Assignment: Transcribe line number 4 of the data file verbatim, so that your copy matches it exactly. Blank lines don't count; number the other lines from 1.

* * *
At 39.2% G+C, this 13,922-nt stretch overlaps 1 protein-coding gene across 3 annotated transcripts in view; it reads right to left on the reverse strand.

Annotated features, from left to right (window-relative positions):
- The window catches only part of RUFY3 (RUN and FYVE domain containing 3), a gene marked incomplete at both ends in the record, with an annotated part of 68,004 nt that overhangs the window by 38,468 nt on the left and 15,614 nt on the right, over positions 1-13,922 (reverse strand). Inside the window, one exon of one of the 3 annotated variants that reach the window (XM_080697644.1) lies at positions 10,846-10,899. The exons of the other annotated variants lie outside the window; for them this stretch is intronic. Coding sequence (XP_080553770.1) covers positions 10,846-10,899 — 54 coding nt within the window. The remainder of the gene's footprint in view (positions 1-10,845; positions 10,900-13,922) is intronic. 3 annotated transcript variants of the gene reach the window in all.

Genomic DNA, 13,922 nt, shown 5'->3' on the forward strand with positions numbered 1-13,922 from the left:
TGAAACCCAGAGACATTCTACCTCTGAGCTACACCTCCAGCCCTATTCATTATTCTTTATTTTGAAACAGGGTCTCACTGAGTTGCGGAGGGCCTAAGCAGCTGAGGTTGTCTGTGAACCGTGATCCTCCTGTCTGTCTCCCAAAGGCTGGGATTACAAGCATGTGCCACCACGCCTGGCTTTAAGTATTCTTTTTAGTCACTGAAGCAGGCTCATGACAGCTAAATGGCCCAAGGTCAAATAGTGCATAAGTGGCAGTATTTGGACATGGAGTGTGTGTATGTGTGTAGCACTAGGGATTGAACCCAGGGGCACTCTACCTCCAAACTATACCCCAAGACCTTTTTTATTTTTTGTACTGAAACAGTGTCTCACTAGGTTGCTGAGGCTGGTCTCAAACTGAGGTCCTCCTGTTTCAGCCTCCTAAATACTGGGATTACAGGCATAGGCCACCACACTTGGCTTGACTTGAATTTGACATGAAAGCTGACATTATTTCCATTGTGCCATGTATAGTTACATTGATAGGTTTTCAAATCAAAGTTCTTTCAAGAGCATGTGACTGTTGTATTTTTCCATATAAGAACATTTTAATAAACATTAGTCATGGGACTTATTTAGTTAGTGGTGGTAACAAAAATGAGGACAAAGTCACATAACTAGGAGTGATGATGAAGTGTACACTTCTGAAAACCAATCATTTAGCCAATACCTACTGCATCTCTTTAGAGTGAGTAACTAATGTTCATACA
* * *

Genomic DNA, 13,922 nt, shown 5'->3' on the forward strand with positions numbered 1-13,922 from the left: